Amazon denies its workers are forced to pee in BOTTLES but employees provide gross pics ‘proving’ they do


Amazon denies its workers are forced to pee in BOTTLES but employees provide gross pics ‘proving’ they do

AMAZON has denied that its employees are forced to pee in bottles, but workers have provided graphic photos to “prove” they do. In a

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AMAZON has denied that its employees are forced to pee in bottles, but workers have provided graphic photos to “prove” they do.

In a Twitter reply, the company tried to play off the “no time to pee” reports as an urban legend, but the internet is full of images that allegedly back up the claim.


Amazon drivers having to pee in bottles is a common conversation topic on Reddit[/caption]


Reddit users scoffed at the company denying the drivers were forced to pee in bottles[/caption]

Replying to a tweet from Wisconsin Rep Mark Pocan about Amazon‘s union-busting tactics and other unfair working conditions, the company’s account, Amazon News, outright denied the claims.

“You don’t really believe the peeing in bottles thing, do you? If that were true, nobody would work for us.

“We hope you can enact policies that get other employers to offer what we already do,” the account wrote.

However, Motherboard claims that it has interviewed many Amazon delivery workers across the US — and they say the bathroom claims are true.


Amazon played off the ‘no time to pee’ claims as false[/caption]


Amazon delivery workers sometimes have to deliver up to 300 packages a day[/caption]

Delivery workers who are contracted to drive Amazon vans often deliver up to 300 packages a day on 10-hour shifts, the outlet reported, and can be written up if they don’t do so in a timely manner.

That means pulling over for a bathroom break is sometimes not feasible if drivers don’t want to be penalized.

The outlet provided a photo of two bottles, allegedly filled with urine, from a person that they confirmed worked for the company.

The Amazon employee said workers are “pressured to get these routes done before night time and having to find a restroom would mean driving an extra 10 minutes off path to find one.”

“Obviously, we drink a lot of water throughout the day, so this is happening a lot through the drive,” the worker said.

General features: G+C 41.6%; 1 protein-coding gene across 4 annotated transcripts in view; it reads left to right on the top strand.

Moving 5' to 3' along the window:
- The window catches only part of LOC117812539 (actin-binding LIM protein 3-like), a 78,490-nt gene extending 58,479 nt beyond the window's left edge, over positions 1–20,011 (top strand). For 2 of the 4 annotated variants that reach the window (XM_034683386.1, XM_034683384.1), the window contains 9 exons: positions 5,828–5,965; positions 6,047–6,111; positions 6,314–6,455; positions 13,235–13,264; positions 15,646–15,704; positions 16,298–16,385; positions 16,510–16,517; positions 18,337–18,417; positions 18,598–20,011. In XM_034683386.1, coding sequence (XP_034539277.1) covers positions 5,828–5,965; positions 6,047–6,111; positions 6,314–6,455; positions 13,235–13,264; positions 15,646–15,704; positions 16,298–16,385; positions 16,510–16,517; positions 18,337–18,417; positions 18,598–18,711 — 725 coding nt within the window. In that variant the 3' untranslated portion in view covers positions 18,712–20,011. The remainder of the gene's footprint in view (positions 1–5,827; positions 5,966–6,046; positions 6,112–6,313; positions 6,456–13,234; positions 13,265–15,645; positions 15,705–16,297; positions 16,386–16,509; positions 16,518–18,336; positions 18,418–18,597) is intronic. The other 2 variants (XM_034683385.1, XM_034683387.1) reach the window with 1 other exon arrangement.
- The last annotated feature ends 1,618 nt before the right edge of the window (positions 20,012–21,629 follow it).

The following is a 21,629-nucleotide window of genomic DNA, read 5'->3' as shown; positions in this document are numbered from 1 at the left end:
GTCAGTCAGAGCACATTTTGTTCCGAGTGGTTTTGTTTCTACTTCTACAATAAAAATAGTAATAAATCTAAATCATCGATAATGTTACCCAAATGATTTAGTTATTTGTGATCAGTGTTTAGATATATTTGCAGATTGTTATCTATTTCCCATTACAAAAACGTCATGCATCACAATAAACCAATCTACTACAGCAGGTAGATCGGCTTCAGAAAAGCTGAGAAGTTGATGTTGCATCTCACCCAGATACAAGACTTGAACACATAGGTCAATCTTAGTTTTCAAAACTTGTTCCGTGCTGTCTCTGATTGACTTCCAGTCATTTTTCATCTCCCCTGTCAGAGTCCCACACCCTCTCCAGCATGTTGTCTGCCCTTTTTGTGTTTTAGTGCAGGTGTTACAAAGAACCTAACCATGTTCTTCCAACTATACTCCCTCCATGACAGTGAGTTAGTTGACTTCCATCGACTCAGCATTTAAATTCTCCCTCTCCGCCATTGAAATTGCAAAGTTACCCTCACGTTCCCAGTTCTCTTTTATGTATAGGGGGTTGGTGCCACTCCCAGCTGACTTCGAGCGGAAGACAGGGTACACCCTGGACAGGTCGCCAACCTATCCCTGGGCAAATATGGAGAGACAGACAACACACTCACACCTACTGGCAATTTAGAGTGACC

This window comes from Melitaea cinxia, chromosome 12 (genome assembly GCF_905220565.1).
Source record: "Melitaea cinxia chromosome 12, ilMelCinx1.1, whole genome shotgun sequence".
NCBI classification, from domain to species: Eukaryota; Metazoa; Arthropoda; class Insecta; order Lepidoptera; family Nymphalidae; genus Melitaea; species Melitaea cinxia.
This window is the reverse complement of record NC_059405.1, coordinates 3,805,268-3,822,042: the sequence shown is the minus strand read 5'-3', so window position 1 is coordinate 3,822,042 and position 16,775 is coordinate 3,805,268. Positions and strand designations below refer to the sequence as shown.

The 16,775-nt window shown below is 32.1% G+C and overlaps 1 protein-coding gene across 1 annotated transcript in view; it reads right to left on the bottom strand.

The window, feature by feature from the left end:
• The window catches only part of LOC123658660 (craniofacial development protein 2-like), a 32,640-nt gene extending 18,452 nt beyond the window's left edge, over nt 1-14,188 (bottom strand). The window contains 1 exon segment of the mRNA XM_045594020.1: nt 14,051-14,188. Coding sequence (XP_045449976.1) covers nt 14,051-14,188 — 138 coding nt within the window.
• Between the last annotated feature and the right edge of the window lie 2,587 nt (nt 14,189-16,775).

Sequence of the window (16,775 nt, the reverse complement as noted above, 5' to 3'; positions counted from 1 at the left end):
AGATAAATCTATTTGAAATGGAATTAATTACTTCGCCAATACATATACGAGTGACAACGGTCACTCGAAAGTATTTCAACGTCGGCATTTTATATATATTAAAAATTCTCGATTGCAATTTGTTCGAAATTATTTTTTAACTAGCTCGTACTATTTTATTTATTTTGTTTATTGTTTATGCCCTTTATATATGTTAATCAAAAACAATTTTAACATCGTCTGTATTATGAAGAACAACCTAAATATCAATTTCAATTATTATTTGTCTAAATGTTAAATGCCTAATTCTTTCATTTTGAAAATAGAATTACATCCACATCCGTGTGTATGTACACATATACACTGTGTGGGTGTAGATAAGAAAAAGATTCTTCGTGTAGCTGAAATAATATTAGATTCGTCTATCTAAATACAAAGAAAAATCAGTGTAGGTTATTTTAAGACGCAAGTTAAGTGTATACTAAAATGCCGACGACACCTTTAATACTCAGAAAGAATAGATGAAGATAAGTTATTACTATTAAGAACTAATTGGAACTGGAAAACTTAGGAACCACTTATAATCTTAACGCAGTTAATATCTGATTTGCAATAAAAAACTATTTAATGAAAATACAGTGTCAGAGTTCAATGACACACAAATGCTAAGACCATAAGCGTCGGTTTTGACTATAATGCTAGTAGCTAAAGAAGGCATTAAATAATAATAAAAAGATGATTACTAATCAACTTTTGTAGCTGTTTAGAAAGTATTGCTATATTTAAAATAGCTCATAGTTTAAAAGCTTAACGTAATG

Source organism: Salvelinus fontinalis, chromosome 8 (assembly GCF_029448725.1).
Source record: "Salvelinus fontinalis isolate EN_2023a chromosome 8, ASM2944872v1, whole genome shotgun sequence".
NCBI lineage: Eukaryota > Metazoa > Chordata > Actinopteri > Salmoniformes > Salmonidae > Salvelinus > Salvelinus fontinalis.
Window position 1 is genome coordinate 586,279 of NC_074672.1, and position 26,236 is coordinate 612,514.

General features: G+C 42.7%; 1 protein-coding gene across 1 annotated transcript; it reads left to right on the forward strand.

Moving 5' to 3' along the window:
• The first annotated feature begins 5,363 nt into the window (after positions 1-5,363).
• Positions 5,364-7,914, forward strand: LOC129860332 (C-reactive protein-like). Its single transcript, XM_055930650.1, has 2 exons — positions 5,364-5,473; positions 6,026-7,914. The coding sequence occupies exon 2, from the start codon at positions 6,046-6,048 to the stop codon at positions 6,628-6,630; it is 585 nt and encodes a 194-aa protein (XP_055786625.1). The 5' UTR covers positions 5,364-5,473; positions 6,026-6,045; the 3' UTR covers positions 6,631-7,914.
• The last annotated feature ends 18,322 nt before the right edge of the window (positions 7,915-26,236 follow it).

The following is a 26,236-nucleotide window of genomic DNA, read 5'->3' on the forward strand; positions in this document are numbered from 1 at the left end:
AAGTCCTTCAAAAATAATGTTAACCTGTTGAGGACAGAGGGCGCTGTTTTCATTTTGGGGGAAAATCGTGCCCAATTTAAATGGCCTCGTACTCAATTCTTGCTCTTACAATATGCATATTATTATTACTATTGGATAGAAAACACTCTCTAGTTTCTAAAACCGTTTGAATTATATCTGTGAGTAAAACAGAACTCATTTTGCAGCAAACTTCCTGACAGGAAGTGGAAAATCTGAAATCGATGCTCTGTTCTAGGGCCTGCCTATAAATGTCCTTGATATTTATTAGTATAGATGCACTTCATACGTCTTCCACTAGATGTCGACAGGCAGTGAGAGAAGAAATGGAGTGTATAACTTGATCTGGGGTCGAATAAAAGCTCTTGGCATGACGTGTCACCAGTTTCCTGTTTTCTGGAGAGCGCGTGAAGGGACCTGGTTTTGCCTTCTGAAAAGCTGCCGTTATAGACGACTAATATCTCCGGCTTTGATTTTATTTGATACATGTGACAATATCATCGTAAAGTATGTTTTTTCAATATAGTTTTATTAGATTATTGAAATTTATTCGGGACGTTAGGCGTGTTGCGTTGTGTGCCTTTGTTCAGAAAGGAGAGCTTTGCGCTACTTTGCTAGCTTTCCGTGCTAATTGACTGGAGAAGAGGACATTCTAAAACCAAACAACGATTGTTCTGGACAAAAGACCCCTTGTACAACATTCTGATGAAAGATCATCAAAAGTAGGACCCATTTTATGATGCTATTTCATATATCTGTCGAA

“I can tell you that if I drove to find a restroom that I would be bringing back packages every night and that would eventually mean I would get infractions, which would lead to termination.”

The employee said that they will normally pull over the van and pee into a bottle in the back of it, making sure to sanitize their hands afterwards.


Amazon delivery drivers are expected to deliver hundreds of packages during 10-hour shifts[/caption]

Amazon did not immediately return The Sun’s request for comment on the matter.

However, the bathroom dilemma also appears to be a hot topic of debate on a sub-Reddit used by Amazon delivery drivers, r/AmazonDSPDrivers.

One user posted a screenshot of Amazon denying the peeing rumors on Twitter, along with the caption “Pants. On. Fire.”

“We should all tweet pictures of our piss bottles to Amazon,” one user commented.

“Are they implying that they give us enough time to drive to a bathroom?” another wrote. “They don’t even factor in the mandatory 30 minute lunches, and now they’re out here on social media GASLIGHTING us on pee bottles?!”

Other users explained that they used coffee cups, soda cups from gas stations, and one said she even purchased a “female urinal device” to make going in bottles easier.

The Intercept also published a report on Thursday further backing up the claims that Amazon workers were forced to get creative when they had to use the restroom, as the problem had reportedly been documented in official policy documents and emails.

A document provided to the outlet by an Amazon employee from Pennsylvania details various infractions by employees, including “public urination” and “public defecation.”

An email from last May by an Amazon logistics area manager mentioned that there had been an uptick in garbage found in Amazon trucks during the Covid pandemic, including bottles of urine and bags of human feces.

Even though Amazon managers appeared to be aware of the problem, it seems that nothing — like factoring in time for bathroom breaks — was done to mitigate the issue.